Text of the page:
16. Icon of the Virgin of the Unfading Rose

by Dr Georgy Kantor – 5 November 2020
Dr Georgy Kantor details the symbolism in a Greek icon, one of the latest additions to our picture collection
Icon of the Virgin of the Unfading Rose.jpg Icon of the Virgin of the Unfading Rose, 18th century, tempera on board, 55 x 30 cm

This Greek icon of the Virgin of the Unfading Rose with Old Testament Prophets, which can be seen in our Chapel since 2018, is one of the latest additions to our picture collection. It was an exceptionally generous gift to the college from Professor Cyril Mango FBA, Bywater and Sotheby Professor Emeritus, and a world authority on Byzantine art and culture. Expertly restored for us by the conservator Ruth Bubb, it was welcomed to the college in a ceremony conducted by Archpriest Stephen Platt of St Nicholas Orthodox Church at the invitation of our Chaplain, and joins a long tradition of religious art at St John’s, going back to its foundation.

The icon, an anonymous eighteenth-century Greek work and a remarkable example of Greek religious art from the Ottoman period, brings to our chapel a connection to the religious and artistic world of Eastern Christianity and of the extraordinary melting pot of cultures that the Balkans were and indeed are. There could be no better example of that incredibly vibrant and culturally fertile environment than the fascinating story of Professor Mango’s own family in Istanbul, with its Greek, Russian, and English connections, and it is a particular delight to have in our collection an item with such a rich human history. The icon belonged to Professor Mango’s grandmother, ‘a country beauty from West Greece’, who moved to Istanbul upon her marriage (d. 1934). In a letter accompanying his donation, Professor Mango writes: ‘It is not recorded how and when [my grandmother] acquired the icon whose iconography would have been beyond her understanding, but she had a great devotion to it and regarded it as being miraculous. I do not expect the icon to work any miracles while hoping that it will fit into the collection of religious paintings in St John’s’.

The symbolism of the icon is complex and a testimony to learning and sophistication that have gone into icon production. At Professor Mango’s request, Dr Georgi Parpulov, a brilliant expert on Byzantine art himself, provided us with a detailed description, which I abbreviate and slightly paraphrase below, no doubt missing some theologically and artistically significant points. The Mother of God and her Son are shown wearing crowns and dressed in red, a colour traditionally associated with royalty. Christ, enthroned upon a cloud and upon an altar table with a Gospel book, wears the garments of a Byzantine emperor. Greek letters placed within a cross in his halo spell ‘The One Who Is’, identifying him as eternal God. Above are the Holy Spirit in the shape of a dove and God the Father, who blesses with his right hand and holds a globe in his left. The triangle inside the Father's halo refers to the Holy Trinity. Two flying angels hold the instruments of Christ's Passion: the cross, spear, and vinegar-soaked sponge on a reed. The images in the upper corners of the panel are metaphorical representations of the Virgin as a locked garden with seraphim guarding its gates, a star, a tabernacle, and a red temple curtain (veil). The apple-branch held by Mary is a symbol of Christ, as it is explained by the inscription on a long scroll above her crown, which comes from a kanon (a type of religious hymn) composed in honour of the Mother of God by the ninth-century Greek monk Joseph, known as ‘Joseph the Hymnographer’. The kanon's full text contains a number of other metaphors that match details in this icon: Mary is an ‘unsetting star which leads the great Sun into the world’, an ‘animate book of Christ’, and a ‘living table which has held the bread of life’; Jesus ‘the king of all’ arrives ‘on a swift cloud’, and so on. Mary and Christ are flanked by bust-length figures of Old Testament prophets and kings, each holding a scroll inscribed with verses that refer to the Incarnation. Going clockwise, on the left-hand side we have Gedeon, Moses, Ezekiel, Aaron, Zechariah, and Isaiah, and on the right-hand side, Jacob (holding a ladder), Jeremiah, Solomon, David, Habbakuk, and Daniel.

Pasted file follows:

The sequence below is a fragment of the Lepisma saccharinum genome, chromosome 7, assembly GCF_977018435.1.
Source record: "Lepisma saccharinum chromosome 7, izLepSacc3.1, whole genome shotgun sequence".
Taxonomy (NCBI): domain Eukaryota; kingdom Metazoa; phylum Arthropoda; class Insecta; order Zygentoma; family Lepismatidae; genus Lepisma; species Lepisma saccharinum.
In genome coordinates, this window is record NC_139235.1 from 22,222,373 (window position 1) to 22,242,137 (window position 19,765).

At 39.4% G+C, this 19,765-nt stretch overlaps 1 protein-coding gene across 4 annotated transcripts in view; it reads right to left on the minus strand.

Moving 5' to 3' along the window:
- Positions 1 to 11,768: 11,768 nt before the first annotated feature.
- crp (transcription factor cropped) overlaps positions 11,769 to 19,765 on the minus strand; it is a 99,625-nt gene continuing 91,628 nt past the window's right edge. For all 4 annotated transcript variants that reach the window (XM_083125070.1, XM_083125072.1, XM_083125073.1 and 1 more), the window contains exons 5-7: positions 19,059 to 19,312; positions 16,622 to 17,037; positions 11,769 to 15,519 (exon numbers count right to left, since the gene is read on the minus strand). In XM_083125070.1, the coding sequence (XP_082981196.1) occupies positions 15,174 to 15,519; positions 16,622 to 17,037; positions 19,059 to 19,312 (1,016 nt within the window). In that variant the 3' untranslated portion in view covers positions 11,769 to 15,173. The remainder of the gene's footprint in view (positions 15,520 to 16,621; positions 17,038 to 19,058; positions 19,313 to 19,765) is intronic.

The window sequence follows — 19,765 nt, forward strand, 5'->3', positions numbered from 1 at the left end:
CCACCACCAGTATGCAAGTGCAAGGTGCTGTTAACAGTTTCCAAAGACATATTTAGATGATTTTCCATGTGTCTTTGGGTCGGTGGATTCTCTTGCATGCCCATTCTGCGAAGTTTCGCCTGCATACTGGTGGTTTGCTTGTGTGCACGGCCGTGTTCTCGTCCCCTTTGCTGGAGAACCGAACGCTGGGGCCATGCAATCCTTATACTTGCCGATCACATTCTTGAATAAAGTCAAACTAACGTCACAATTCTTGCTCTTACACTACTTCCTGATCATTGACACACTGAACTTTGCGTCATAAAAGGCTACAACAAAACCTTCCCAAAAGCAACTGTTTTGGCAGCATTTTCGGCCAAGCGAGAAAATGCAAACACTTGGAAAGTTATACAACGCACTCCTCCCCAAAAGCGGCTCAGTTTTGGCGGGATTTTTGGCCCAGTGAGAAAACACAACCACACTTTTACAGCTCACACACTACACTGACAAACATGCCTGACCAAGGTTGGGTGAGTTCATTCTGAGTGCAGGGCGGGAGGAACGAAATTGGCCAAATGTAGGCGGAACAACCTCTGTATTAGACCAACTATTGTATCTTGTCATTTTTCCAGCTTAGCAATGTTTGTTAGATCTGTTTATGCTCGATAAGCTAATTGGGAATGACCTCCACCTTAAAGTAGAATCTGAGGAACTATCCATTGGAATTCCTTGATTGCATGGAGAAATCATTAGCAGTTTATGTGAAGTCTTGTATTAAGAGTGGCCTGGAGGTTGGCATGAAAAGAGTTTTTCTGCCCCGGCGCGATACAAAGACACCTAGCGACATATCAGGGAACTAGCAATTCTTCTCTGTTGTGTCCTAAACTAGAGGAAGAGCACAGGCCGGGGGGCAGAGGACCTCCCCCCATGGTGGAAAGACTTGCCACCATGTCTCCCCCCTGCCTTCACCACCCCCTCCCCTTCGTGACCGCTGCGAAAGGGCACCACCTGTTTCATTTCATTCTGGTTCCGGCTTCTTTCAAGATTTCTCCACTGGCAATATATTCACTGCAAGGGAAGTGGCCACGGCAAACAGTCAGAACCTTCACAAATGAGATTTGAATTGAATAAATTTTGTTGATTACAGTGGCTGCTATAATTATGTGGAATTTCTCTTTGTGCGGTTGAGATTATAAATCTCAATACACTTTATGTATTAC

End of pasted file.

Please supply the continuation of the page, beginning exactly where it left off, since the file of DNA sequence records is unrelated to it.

The interest of the icon, whether artistic or religious, is not of course limited to the intricacies of scriptural quotations, the careful allusions to the early Byzantine hymnography, or the exploration of relationship between divinity and royalty. The mysteries of the universe are contemplated, ultimately, through a very intimate story of a mother holding a child in her arms. While the prophet faces are conventional, and Jesus is already a grown man in his face and gestures, we can hardly miss the motherly emotion in the face of Mary herself, painted by the artist with loving care. We hope that for viewers, of all faiths and none, this work of an anonymous master in rural Greece more than two centuries ago will provide a moment for their own quiet reflection. 

Dr Georgy KantorDr Georgy Kantor, Tutorial Fellow in Ancient History and Keeper of the Pictures